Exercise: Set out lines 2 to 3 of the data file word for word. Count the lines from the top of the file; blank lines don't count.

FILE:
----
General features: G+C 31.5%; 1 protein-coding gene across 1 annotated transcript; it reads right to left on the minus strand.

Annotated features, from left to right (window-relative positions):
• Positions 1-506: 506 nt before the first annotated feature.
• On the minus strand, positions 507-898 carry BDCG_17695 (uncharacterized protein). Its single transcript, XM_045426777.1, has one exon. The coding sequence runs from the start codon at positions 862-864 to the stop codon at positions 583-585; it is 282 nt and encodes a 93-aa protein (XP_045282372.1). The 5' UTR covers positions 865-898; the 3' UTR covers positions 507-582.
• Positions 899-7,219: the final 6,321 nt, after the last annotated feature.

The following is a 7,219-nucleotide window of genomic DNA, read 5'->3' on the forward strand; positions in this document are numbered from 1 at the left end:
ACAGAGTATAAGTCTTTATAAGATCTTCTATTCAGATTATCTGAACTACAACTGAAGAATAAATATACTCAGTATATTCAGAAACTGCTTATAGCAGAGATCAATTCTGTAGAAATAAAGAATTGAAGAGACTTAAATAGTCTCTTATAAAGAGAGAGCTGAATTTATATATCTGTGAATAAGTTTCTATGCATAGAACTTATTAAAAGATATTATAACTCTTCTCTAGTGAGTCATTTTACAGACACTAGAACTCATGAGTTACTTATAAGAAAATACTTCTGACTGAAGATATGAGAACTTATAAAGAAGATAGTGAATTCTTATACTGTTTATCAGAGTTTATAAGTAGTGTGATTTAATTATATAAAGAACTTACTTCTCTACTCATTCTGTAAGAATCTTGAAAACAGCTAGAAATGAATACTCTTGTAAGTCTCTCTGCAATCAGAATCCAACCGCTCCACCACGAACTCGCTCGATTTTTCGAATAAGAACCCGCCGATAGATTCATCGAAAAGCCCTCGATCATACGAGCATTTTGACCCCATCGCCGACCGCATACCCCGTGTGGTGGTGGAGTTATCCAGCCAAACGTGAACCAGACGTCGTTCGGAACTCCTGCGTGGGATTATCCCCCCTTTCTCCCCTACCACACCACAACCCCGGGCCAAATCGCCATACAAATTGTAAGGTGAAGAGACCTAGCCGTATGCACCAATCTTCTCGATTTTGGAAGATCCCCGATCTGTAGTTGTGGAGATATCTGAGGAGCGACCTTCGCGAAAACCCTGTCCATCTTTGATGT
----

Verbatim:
Annotated features, from left to right (window-relative positions):
• Positions 1-506: 506 nt before the first annotated feature.